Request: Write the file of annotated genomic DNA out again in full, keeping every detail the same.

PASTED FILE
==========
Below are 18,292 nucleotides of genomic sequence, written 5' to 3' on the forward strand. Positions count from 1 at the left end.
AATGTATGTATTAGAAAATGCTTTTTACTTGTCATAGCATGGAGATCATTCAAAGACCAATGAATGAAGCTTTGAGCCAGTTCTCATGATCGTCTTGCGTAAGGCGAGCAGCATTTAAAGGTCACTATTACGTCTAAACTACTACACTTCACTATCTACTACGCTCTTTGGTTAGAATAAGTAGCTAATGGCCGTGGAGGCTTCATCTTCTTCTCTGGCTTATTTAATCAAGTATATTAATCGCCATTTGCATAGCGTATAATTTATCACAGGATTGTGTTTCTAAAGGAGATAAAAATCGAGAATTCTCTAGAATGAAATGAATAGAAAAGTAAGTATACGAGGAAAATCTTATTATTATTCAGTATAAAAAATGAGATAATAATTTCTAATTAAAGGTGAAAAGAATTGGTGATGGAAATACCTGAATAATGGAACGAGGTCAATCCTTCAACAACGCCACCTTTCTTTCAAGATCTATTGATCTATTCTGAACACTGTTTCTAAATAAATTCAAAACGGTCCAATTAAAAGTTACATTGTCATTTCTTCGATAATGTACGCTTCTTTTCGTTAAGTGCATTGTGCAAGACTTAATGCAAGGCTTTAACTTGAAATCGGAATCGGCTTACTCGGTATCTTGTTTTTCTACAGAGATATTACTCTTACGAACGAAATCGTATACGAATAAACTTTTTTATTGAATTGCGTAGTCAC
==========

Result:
Below are 18,292 nucleotides of genomic sequence, written 5' to 3' on the forward strand. Positions count from 1 at the left end.
AATGTATGTATTAGAAAATGCTTTTTACTTGTCATAGCATGGAGATCATTCAAAGACCAATGAATGAAGCTTTGAGCCAGTTCTCATGATCGTCTTGCGTAAGGCGAGCAGCATTTAAAGGTCACTATTACGTCTAAACTACTACACTTCACTATCTACTACGCTCTTTGGTTAGAATAAGTAGCTAATGGCCGTGGAGGCTTCATCTTCTTCTCTGGCTTATTTAATCAAGTATATTAATCGCCATTTGCATAGCGTATAATTTATCACAGGATTGTGTTTCTAAAGGAGATAAAAATCGAGAATTCTCTAGAATGAAATGAATAGAAAAGTAAGTATACGAGGAAAATCTTATTATTATTCAGTATAAAAAATGAGATAATAATTTCTAATTAAAGGTGAAAAGAATTGGTGATGGAAATACCTGAATAATGGAACGAGGTCAATCCTTCAACAACGCCACCTTTCTTTCAAGATCTATTGATCTATTCTGAACACTGTTTCTAAATAAATTCAAAACGGTCCAATTAAAAGTTACATTGTCATTTCTTCGATAATGTACGCTTCTTTTCGTTAAGTGCATTGTGCAAGACTTAATGCAAGGCTTTAACTTGAAATCGGAATCGGCTTACTCGGTATCTTGTTTTTCTACAGAGATATTACTCTTACGAACGAAATCGTATACGAATAAACTTTTTTATTGAATTGCGTAGTCAC